Biographical entry: Funifaka, Philip Solodia (1938 - )



Philip Solodia Funifaka was born on Auru Island in Lau Lagoon, Malaita, in 1938. His first schooling was at Takwa Catholic Primary School, after which he attended St. Joseph's Catholic School at Tenaru, in Honiara. After five years of secondary schooling at Chanel College in Rabaul in Papua New Guinea, he studied for the priesthood at Divinity College in Rabaul (1961-1964), reaching Form VI standard, and at the Marist Fathers' scholasticate in Sydney, Australia. He taught for one year, but left before ordination to return home in mid-1967. He taught for a short time at the Tangarare Catholic School.

In 1968, Funifaka joined the public service and was promoted to Labour Inspector in 1969. In 1970 he attended a four-month course on Labour Administration in the U.K. On his way home he was attached for a short period to the Ministry of Labour in Suva, Fiji. In 1971, he opened the first labour office in the Western District, and in 1972 he was posted to Honiara as Wages and Labour Inspector, conciliating industrial disputes. While in Honiara, he was elected President of the Civil Servants' Association and of the Marist Club. He was also a member of the Jaycees.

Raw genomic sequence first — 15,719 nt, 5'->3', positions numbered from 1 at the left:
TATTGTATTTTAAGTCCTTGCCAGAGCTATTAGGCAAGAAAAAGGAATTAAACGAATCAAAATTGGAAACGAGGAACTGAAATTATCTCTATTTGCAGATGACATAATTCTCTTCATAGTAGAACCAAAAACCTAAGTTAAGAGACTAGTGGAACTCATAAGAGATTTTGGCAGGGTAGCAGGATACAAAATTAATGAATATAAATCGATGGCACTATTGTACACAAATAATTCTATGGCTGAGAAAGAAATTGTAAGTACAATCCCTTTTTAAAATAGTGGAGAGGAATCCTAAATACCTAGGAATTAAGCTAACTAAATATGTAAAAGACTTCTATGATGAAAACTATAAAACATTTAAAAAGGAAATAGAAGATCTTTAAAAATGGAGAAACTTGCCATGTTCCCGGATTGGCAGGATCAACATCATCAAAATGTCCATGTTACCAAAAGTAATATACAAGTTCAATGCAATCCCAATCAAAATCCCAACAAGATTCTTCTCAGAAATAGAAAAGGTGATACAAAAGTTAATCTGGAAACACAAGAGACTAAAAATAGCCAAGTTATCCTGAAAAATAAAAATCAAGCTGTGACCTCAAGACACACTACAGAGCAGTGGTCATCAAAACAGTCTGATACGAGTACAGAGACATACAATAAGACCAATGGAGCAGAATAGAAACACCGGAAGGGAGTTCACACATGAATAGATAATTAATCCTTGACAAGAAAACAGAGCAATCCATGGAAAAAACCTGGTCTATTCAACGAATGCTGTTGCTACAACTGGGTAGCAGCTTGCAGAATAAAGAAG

In 1973, Funifaka stood successfully for the seat of Lau and Mbaelelea in the Governing Council (q.v.). He became Chairman of the Natural Resources Committee and a member of the Localisation Committee. He travelled to Malaysia and Japan and represented the Solomon Islands Branch of the Commonwealth Parliamentary Association in London in 1973.

Funifaka was embittered at being the only Governing Council Minister not to receive a portfolio in the 1974 Legislative Council (q.v.), and assumed the role of Leader of the Opposition until he was invited to cross the floor and become Minister for Works and Public Utilities on 14 November 1974. In 1975, he attended constitutional talks in London. He lost his Lau-Mbaelelea seat in 1976 and worked in the offices of the Secretary for the Public Service before he became Commissioner for Labour in the Ministry for Foreign Trade, Industry and Labour in February of 1977. At that time he was married with four children. Funifaka was fluent in English and had a good sense of humour, but his colleagues probably feared him a little for his high abilities. (NS 6 July 1973; Melanesian Nius, 2 Feb. 1977; 'Constitutional Talks in United Kingdom on British Solomon Islands, Pacific Dependent Territories', FCO 32/1260 HPS 1/18, pt. A, British National Archives)